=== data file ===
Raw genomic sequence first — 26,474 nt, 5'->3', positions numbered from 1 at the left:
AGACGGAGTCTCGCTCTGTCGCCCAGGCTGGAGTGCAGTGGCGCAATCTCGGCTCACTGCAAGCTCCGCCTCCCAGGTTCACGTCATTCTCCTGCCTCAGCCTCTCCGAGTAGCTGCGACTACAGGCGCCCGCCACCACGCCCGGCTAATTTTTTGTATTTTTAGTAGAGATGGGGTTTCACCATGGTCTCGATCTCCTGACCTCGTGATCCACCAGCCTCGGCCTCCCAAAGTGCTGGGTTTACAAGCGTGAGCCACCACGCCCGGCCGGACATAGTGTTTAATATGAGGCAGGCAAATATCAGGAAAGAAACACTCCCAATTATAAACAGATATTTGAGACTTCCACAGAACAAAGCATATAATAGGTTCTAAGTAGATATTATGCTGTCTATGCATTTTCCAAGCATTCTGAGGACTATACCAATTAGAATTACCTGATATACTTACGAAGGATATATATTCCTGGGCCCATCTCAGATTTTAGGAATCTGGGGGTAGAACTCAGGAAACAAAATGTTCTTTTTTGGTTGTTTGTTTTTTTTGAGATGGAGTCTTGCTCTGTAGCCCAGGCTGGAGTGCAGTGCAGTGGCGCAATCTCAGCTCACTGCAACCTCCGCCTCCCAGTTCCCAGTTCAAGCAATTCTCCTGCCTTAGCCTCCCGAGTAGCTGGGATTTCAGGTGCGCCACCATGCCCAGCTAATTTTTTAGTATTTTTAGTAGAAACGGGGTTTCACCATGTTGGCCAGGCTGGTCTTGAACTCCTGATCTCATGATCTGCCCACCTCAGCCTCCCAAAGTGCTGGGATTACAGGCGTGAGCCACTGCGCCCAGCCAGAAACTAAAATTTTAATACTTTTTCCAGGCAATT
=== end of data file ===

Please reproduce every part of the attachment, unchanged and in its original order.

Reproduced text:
Raw genomic sequence first — 26,474 nt, 5'->3', positions numbered from 1 at the left:
AGACGGAGTCTCGCTCTGTCGCCCAGGCTGGAGTGCAGTGGCGCAATCTCGGCTCACTGCAAGCTCCGCCTCCCAGGTTCACGTCATTCTCCTGCCTCAGCCTCTCCGAGTAGCTGCGACTACAGGCGCCCGCCACCACGCCCGGCTAATTTTTTGTATTTTTAGTAGAGATGGGGTTTCACCATGGTCTCGATCTCCTGACCTCGTGATCCACCAGCCTCGGCCTCCCAAAGTGCTGGGTTTACAAGCGTGAGCCACCACGCCCGGCCGGACATAGTGTTTAATATGAGGCAGGCAAATATCAGGAAAGAAACACTCCCAATTATAAACAGATATTTGAGACTTCCACAGAACAAAGCATATAATAGGTTCTAAGTAGATATTATGCTGTCTATGCATTTTCCAAGCATTCTGAGGACTATACCAATTAGAATTACCTGATATACTTACGAAGGATATATATTCCTGGGCCCATCTCAGATTTTAGGAATCTGGGGGTAGAACTCAGGAAACAAAATGTTCTTTTTTGGTTGTTTGTTTTTTTTGAGATGGAGTCTTGCTCTGTAGCCCAGGCTGGAGTGCAGTGCAGTGGCGCAATCTCAGCTCACTGCAACCTCCGCCTCCCAGTTCCCAGTTCAAGCAATTCTCCTGCCTTAGCCTCCCGAGTAGCTGGGATTTCAGGTGCGCCACCATGCCCAGCTAATTTTTTAGTATTTTTAGTAGAAACGGGGTTTCACCATGTTGGCCAGGCTGGTCTTGAACTCCTGATCTCATGATCTGCCCACCTCAGCCTCCCAAAGTGCTGGGATTACAGGCGTGAGCCACTGCGCCCAGCCAGAAACTAAAATTTTAATACTTTTTCCAGGCAATT